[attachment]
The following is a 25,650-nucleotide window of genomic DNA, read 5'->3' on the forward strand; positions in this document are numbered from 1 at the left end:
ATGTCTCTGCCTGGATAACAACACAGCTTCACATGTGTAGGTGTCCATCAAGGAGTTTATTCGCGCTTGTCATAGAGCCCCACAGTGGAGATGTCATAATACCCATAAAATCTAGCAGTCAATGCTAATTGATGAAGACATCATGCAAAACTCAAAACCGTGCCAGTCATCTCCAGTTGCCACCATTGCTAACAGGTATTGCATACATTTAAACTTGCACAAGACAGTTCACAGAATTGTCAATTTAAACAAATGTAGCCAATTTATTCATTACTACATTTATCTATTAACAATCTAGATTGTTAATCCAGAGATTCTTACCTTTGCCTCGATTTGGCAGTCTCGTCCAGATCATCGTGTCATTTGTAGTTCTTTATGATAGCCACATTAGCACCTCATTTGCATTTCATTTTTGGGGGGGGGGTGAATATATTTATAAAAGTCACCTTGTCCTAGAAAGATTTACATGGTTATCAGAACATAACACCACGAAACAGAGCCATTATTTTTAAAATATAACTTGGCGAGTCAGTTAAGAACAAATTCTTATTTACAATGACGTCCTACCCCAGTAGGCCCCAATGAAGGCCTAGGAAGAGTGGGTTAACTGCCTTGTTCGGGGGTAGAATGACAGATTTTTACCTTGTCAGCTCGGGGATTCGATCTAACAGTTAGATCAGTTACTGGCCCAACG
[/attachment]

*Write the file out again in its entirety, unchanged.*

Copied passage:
The following is a 25,650-nucleotide window of genomic DNA, read 5'->3' on the forward strand; positions in this document are numbered from 1 at the left end:
ATGTCTCTGCCTGGATAACAACACAGCTTCACATGTGTAGGTGTCCATCAAGGAGTTTATTCGCGCTTGTCATAGAGCCCCACAGTGGAGATGTCATAATACCCATAAAATCTAGCAGTCAATGCTAATTGATGAAGACATCATGCAAAACTCAAAACCGTGCCAGTCATCTCCAGTTGCCACCATTGCTAACAGGTATTGCATACATTTAAACTTGCACAAGACAGTTCACAGAATTGTCAATTTAAACAAATGTAGCCAATTTATTCATTACTACATTTATCTATTAACAATCTAGATTGTTAATCCAGAGATTCTTACCTTTGCCTCGATTTGGCAGTCTCGTCCAGATCATCGTGTCATTTGTAGTTCTTTATGATAGCCACATTAGCACCTCATTTGCATTTCATTTTTGGGGGGGGGGTGAATATATTTATAAAAGTCACCTTGTCCTAGAAAGATTTACATGGTTATCAGAACATAACACCACGAAACAGAGCCATTATTTTTAAAATATAACTTGGCGAGTCAGTTAAGAACAAATTCTTATTTACAATGACGTCCTACCCCAGTAGGCCCCAATGAAGGCCTAGGAAGAGTGGGTTAACTGCCTTGTTCGGGGGTAGAATGACAGATTTTTACCTTGTCAGCTCGGGGATTCGATCTAACAGTTAGATCAGTTACTGGCCCAACG